Welsh school children are celebrating five years living in a Fairtrade Nation by speaking directly to Fairtrade producers.
Five years after Wales became the world’s first Fairtrade Nation, more than 400 pupils from across the country are linking up live with Africa, South America and the Windward Islands.
The scheme is part of the Fairtrade Voices project, funded by the Co-operative Membership and managed by Fairtrade Wales, which supports Welsh people as they learn about the difference being Fairtrade makes.
The aim is to link 12 schools with the people who grow and produce some of the Fairtrade products available in Co-operative Group shops.
The project has three stages. Stage one involved learning about Fairtrade in the classroom, with support from a Fairtrade project worker. At stage two, pupils from each school visited a local Co-operative Food store to learn about Fairtrade by interviewing the store manager and taking part in a Fairtrade product hunt.
The final stage involves a live Skype link with Fairtrade tea, blueberry, honey, cocoa and banana producer co-operatives in Chile, Dominican Republic, Ghana, India, Kenya and Panama. This way the children get to hear first-hand how Fairtrade makes a difference to producers’ lives and their communities.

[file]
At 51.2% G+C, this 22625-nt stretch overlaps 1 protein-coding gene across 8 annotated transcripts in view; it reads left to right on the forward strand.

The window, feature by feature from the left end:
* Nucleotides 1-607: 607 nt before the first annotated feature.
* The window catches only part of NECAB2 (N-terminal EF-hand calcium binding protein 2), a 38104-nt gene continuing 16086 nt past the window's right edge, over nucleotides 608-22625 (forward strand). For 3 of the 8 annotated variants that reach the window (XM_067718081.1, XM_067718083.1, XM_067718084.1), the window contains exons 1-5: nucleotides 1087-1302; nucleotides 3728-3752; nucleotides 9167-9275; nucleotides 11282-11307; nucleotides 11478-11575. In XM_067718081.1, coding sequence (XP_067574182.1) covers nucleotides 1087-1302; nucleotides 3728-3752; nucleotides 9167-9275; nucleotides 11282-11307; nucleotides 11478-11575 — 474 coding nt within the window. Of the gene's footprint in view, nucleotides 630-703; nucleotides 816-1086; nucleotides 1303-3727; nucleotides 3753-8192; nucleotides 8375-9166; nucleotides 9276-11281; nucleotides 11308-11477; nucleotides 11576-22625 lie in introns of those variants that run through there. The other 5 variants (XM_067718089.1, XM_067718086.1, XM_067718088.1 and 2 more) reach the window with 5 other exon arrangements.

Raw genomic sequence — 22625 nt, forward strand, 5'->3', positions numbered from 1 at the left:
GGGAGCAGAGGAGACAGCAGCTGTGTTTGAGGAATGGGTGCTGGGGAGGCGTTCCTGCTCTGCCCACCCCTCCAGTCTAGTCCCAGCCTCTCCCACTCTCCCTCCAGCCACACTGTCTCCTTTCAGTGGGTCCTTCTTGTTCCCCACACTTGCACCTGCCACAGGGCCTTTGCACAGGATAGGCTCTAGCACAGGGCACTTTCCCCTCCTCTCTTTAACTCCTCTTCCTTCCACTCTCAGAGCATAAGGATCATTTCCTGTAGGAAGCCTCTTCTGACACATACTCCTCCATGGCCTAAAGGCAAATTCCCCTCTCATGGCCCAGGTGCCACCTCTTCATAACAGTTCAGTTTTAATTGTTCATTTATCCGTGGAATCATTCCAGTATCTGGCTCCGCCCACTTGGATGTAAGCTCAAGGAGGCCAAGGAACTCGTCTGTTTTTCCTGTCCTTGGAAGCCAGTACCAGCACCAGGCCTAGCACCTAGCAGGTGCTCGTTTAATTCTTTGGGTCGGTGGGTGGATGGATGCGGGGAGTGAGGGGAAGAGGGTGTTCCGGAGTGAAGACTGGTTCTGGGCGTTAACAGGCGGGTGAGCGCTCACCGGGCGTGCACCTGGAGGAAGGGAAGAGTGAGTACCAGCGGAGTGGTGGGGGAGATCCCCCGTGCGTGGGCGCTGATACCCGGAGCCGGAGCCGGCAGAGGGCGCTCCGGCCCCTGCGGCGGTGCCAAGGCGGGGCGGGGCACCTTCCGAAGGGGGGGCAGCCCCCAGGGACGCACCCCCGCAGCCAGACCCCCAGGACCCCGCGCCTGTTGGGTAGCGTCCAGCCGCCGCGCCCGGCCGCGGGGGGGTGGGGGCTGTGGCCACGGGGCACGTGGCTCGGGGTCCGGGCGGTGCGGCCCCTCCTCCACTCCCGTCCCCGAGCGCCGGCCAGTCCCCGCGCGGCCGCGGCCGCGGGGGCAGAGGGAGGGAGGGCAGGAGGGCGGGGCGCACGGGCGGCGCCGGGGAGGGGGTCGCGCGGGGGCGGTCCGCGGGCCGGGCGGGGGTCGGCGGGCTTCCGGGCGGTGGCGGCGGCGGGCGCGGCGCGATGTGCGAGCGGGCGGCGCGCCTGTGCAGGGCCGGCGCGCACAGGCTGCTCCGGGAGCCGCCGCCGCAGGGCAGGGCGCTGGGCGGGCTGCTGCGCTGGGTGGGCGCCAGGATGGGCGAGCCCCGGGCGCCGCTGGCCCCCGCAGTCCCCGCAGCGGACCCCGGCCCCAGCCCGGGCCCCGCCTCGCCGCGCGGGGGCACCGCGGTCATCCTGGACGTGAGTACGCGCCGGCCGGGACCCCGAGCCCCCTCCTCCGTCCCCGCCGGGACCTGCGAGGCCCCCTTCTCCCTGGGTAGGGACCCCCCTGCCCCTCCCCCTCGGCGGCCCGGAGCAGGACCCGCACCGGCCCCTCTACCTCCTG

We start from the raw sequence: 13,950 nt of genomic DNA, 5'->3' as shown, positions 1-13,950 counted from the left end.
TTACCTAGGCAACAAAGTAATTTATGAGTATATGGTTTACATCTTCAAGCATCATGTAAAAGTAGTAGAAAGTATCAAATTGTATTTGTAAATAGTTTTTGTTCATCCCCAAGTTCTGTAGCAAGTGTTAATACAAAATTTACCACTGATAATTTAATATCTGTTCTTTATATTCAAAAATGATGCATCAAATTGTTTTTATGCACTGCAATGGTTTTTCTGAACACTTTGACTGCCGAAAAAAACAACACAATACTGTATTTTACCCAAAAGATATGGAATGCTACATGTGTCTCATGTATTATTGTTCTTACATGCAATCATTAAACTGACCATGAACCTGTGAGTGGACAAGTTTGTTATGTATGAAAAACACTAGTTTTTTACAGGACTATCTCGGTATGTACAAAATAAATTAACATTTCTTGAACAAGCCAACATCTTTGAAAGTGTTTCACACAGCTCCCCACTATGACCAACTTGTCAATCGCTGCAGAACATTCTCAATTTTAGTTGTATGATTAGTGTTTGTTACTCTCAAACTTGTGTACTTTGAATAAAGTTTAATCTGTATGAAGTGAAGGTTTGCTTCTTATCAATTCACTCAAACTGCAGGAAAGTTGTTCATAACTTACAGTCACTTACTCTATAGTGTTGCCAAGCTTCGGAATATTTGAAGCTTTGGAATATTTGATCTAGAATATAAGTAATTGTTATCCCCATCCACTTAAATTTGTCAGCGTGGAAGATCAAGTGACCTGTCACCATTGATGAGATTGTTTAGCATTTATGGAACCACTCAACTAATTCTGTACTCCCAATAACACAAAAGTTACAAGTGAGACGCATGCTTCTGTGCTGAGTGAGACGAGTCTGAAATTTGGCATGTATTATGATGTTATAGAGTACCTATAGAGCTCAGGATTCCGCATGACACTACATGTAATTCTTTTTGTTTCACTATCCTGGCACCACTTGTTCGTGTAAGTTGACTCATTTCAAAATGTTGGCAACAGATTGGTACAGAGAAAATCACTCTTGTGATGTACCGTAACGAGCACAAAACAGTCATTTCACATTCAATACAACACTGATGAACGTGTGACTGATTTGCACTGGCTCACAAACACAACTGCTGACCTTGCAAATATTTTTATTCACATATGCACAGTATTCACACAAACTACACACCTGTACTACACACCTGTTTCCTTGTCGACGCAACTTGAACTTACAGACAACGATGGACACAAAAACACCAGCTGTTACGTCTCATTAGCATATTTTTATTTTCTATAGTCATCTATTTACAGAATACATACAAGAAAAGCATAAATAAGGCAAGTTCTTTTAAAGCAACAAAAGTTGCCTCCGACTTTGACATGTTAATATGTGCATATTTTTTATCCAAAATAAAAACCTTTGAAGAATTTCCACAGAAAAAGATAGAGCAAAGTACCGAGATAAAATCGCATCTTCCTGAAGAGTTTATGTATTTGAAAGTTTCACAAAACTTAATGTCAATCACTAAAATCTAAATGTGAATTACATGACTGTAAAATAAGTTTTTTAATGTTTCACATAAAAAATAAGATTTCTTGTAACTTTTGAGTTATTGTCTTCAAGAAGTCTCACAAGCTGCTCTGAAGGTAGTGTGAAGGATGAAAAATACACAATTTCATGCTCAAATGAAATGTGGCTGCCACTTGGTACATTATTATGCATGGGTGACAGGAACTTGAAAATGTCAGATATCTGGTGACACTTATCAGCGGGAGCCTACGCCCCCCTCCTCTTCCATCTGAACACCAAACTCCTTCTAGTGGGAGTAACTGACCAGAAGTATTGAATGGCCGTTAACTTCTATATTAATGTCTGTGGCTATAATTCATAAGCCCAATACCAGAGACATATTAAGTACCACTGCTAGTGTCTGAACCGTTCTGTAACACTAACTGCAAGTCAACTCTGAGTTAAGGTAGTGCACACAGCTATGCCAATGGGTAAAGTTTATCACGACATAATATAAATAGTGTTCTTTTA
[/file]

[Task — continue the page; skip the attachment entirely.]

Helen Bradley, education manager at Fair Trade Wales, said: “It’s a great project to be part of and the young people are very excited. Already we’ve seen them engage with the issues surrounding Fairtrade and this provides an opportunity for them to deepen their understanding of global issues and assist with their journey to become a Fairtrade school.”
Ashley Drake, Wales manager of the Co-operative Group’s Membership, added: “We’re delighted that our members voted to support this project. As the world’s first Fair Trade Nation and as pioneers of Fairtrade, it’s only right that we come together to help educate and support young people to learn more about Fairtrade. It is great to be part of a project that inspires the next generation to understand how shopping locally can have a global impact.”
The project will continue this year when a website offering Fairtrade resources for Welsh schools and institutions will go live. The Fairtrade Schools Award scheme, managed by the Fairtrade Foundation, enables UK schools to learn about Fairtrade through a series of five goals.
In June 2008, Wales became the world’s first Fair Trade Nation, after an independent panel declared that a series of milestones had been reached including support from 40% of towns, 55% of counties, 100% of cities and 60% of higher education institutes, and a commitment from the Welsh Government and the National Assembly for Wales to buy, support and use Fairtrade products.